Evanston’s Zoning Board of Appeals Tuesday night rejected a neighbor’s challenge to the city zoning administrator’s approval of Northwestern University’s operation of a dining hall a building the school acquired from Seabury-Western Seminary last year.

Evanston’s Zoning Board of Appeals Tuesday night rejected a neighbor’s challenge to the city zoning administrator’s approval of Northwestern University’s operation of a dining hall a building the school acquired from Seabury-Western Seminary last year.

Art Newman, the attorney for the challenger, said after the board’s vote that he’d have to consult with his client before deciding whether to seek to have the ZBA decision overturned in court.

The four ZBA members present voted unanimously to uphold Zoning Administrator Bill Dunkley’s decision, concluding that the dining hall, renamed the “Great Room” by the university, was a permissible continuation of an existing non-conforming use in the transitional zoning district — not an expansion of the use as neighbors had claimed.

ZBA member Matthew Rodgers said that when Seabury-Western owned the dining hall at 600 Haven St. “it was available for open dining to the public.” Northwestern has said it now limits access to university students, faculty, staff, alumni and their guests.

And Rodgers said claims by neighbors that thousands of people might use the facility seemed far-fetched. He said he’d seen only eight or 12 people there at times when he’d visited the building.

Member Lori Sutton said she found no basis in the zoning ordinance for the board to be able to impose time restrictions on operation of the dining hall once the zoning administrator had approved it. Neighbors had complained about the hall being open until 2 a.m.

And member Mary Beth Berns said the neighbors’ objections seemed to be based on the age of the people using the building. “If the people who were still using the food service area were still part of Seabury — and were a slightly older demographic — they would have been fine with it,” Berns said.

“They just wanted to have the zoning changed so people who are 18 to 23 years old could not be the main demographic of the dorm and the food service establishment,” she added. “I find it troubling that they’re trying to zone against a certain demographic of people, which we all know is not right and shouldn’t be right.”

Bill Smith is the editor and publisher of Evanston Now.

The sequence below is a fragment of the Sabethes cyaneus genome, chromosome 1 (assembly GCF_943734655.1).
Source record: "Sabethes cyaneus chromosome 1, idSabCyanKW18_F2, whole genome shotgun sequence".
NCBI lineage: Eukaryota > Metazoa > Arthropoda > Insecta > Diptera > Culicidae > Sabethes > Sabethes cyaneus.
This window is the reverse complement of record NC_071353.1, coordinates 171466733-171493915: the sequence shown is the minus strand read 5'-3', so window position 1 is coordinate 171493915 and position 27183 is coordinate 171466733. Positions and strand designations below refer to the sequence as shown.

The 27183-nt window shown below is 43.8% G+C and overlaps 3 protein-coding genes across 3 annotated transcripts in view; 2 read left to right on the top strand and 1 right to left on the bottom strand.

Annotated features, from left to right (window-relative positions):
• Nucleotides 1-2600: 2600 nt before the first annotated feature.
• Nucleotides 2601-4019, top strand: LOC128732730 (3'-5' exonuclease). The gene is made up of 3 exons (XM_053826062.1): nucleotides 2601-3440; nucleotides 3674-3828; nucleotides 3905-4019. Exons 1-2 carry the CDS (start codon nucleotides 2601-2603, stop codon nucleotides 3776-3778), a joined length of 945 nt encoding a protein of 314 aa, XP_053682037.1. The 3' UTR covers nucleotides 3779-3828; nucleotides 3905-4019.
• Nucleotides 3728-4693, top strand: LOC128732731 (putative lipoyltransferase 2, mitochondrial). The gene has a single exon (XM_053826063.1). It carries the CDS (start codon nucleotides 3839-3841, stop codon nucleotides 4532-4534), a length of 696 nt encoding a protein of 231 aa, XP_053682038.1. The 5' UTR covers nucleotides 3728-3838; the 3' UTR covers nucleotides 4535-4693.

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5 Comments

  1. Victory for Enquiring Minds
    “I find it troubling that they’re trying to zone against a certain demographic of people, which we all know is not right and shouldn’t be right.”

    Yes, that sums it all up.

    1. Well Done!
      A well-reasoned decision by our Zoning Board. Good job. It’s absurd that people would move into a University city and then be upset that there are students living and dining nearby. Evanston exists because of Northwestern, not the other way around. Without the University we might have become just another Skokie, Morton Grove or Niles, not a terrible thing, but just not very interesting, cultured or urbane.

      1. +1. It’s sad that energy and
        +1. It’s sad that energy and resources are wasted in useless proceedings like this one. I have not had a chance to visit the ‘great room’ but I’m glad the buildings are being preserved by NU instead of being abandoned or torn down.

        1. Save Evanston! Preserve the Great Room!
          I have not had a chance to visit the ‘great room’ but I’m glad the buildings are being preserved by NU instead of being abandoned or torn down.

          Evanston Resident makes a great point. Any time someone talks of replacing an obsolete old building ( 708 Church, or the “Historic” Hahn Building, Central Street Theaters, Chuckie Dawes’ House, etc.)..we have activists come out who want to preserve the allegedly charming and historic old building.

          Here Northwestern took an old building, and has found a way to modify it and make it useful for current students. Why aren’t all of our local ‘preservationists’ coming out in support of Northwestern? Why doesn’t the “General Dawes Returns” group come out and support NU for preserving and remodeling the historic old building?

  2. Halt on Council and Zoning Board tear downs
    Any time the city proposes [or wants to force] tear-downs so they can ‘build’ or allow a ‘build’, there should be an automatic two year cooling off period.
    Remember Dave’s Italian Kitchen on Davis before forced out ? Several years before anything built and payments to Dave’s to make up for their loss. [Maybe Dave’s when he was at Hinman and Davis]
    Custer and Reba—grocery, laundry, upholstry stores forced out and nothing done for years.
    Chicago and Kedzie stores [apartments?]
    Central and Eastwood—number of businesses forced out for ‘builder’
    Kendall College property—allowed upper class owners to keep housing ‘below their status’ out until developer walked away
    I’m sure many residents can list ill-fated city projects.

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